Kaiju Tuesday! - Gojira

           Hello everyone and welcome to Kaiju Tuesday! A blog that will go up on Tuesdays analyzing a random Kaiju film and monster.  Kaiju films center around a giant creature that usually wreaks havoc amongst a densely populated or indigenous area, although there are exceptions to the formula of course.  Before we get into our first film, let me tell you a little bit about why I love this particular genre of film that is over eighty years old, but over the last couple years has finally been getting the mainstream recognition it deserves.

            Something that always stuck out for me when it comes to movies about giant monsters (or giant people) is how the films are shot.  When the film shows off the creature, the camera either tends to be faraway or at a low angle facing upward to make the monster seem more gigantic and intimidating. These camera techniques worked especially well before computer-generated imagery was overused, and the monster was an actor in a rubber suit surrounded by detailed miniatures such as buildings, railroads, and bridges. 

            While seeing the monster(s) in action is always a spectacle on the big or silver screen, you can’t have a movie without plot, setting, and characters.  I love how familiar yet different each kaiju film can be.  You see all the recognizable characters, the quirky scientist who can explain everything, the lead hero who you identify with and follow, the love interest, a general or military commander who can either make the situation better or worse.  Yet, not every movie has these, over time you’ll see what I mean.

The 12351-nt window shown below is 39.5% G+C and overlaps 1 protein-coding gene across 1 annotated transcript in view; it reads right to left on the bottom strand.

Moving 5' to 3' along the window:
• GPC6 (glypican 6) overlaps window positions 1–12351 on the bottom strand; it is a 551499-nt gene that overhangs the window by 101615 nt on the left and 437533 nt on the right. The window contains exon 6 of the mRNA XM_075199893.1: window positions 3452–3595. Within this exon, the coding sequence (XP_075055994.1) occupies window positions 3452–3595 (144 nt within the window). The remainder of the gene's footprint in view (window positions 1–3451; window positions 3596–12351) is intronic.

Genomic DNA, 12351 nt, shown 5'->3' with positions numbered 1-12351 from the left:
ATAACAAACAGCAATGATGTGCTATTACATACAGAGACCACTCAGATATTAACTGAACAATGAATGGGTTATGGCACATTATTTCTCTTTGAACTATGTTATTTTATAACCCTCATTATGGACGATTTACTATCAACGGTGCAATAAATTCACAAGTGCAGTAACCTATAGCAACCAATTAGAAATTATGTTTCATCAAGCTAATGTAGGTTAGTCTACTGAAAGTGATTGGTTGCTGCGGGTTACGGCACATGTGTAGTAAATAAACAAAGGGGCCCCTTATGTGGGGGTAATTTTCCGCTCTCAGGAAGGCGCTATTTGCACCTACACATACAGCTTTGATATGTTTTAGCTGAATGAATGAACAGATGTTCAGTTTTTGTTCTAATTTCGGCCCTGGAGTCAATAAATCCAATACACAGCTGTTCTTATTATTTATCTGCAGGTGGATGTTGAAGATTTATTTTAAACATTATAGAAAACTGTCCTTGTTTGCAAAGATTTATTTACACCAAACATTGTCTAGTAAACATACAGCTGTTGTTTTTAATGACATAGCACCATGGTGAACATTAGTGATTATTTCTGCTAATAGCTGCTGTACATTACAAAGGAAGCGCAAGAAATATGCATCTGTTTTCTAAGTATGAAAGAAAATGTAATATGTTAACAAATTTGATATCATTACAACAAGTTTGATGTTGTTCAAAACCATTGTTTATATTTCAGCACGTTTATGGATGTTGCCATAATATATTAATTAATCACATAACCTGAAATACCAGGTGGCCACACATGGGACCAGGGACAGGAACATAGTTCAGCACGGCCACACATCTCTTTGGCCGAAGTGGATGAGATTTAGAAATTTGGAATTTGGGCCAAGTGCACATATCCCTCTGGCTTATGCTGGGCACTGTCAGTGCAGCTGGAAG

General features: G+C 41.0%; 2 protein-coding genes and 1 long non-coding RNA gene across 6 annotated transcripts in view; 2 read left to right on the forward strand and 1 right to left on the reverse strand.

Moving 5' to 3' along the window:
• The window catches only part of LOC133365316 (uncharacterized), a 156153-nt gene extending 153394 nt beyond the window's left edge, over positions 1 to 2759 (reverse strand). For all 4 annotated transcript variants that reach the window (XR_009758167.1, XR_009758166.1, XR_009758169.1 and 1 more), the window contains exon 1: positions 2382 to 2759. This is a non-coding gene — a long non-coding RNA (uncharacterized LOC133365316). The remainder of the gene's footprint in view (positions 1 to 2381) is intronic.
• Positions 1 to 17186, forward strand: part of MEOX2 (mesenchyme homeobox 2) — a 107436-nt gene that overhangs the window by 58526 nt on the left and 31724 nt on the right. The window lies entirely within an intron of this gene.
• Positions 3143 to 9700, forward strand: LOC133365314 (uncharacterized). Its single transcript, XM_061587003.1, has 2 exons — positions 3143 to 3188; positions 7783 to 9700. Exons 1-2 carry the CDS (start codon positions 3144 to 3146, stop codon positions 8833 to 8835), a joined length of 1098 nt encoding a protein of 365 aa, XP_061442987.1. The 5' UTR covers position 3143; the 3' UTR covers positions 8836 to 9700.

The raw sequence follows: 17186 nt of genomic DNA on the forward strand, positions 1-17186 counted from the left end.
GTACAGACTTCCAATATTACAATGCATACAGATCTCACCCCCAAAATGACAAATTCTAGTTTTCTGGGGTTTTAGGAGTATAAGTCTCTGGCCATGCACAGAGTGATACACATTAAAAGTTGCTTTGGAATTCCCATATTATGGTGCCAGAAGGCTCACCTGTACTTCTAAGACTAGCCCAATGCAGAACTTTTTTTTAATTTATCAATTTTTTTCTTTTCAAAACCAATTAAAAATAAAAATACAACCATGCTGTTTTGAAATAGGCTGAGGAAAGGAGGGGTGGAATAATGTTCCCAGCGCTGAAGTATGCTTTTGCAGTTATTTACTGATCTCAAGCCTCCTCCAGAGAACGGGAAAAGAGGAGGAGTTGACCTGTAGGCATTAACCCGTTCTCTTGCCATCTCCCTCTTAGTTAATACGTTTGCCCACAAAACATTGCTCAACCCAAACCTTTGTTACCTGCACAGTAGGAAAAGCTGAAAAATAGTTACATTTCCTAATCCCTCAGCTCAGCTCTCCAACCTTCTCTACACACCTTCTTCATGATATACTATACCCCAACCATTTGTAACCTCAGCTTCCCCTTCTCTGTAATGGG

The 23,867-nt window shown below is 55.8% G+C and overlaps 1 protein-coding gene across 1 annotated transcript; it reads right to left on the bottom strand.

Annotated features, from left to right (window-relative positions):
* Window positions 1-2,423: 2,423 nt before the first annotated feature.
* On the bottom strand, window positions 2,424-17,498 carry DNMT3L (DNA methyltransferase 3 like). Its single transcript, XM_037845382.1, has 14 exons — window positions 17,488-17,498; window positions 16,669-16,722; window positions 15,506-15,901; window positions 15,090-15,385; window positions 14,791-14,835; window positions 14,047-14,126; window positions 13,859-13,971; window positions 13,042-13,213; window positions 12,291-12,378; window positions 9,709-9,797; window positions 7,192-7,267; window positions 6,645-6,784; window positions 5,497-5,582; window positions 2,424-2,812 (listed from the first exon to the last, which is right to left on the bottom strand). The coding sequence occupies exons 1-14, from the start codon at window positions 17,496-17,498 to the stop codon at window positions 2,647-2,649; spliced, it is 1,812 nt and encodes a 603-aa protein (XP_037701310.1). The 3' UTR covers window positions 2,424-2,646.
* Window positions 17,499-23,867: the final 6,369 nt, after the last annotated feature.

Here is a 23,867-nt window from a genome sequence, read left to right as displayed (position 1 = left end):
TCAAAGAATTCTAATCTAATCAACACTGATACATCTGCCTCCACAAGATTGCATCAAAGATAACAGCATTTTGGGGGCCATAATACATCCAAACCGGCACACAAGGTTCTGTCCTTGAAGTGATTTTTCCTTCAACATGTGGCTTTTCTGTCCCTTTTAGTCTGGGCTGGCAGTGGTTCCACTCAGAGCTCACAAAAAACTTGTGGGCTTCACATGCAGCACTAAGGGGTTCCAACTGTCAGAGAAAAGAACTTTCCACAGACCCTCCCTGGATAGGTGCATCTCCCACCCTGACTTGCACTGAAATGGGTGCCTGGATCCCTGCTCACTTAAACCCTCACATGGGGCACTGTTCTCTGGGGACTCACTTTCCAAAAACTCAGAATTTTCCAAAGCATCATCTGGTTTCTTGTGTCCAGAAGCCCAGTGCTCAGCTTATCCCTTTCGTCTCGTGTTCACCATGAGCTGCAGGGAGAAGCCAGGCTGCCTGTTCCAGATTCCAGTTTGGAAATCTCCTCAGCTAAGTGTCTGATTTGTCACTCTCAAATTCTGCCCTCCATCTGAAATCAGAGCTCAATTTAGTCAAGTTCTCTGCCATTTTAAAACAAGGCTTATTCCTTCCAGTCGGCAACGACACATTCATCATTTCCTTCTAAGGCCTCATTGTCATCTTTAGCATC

Finally, what is a Kaiju film without some sort of destruction? It’s entertaining to watch buildings be smashed to pieces do to some destructive force of nature. This is where these films tend to be relatable to the viewer. During and after the destruction, we usually see our characters react in a way that seems all too familiar.  We live in a day where social media instantly shows the reaction and mayhem of natural disasters.  People in mass distraught trying to survive something completely out of their control. Kaiju films tend to reflect that fear we hopefully never have to experience, but all too many do unfortunately.

            Hopefully that gives you an idea on why I love these movies, and why I think they’re important as a whole. But now let’s get to our first film of Kaiju Tuesday! Gojira (AKA in the United States as Godzilla: King of the Monsters). While it’s not the first movie of its kind, it certainly popularized it and has gotten nothing but praise and international attention for its realistic tone, memorable characters, it’s allegorical message on nuclear war, and giving birth to easily the most popular giant monster of all time, GODZILLA!

  Godzilla in his first appearance. (1954)

  Godzilla in his first appearance. (1954)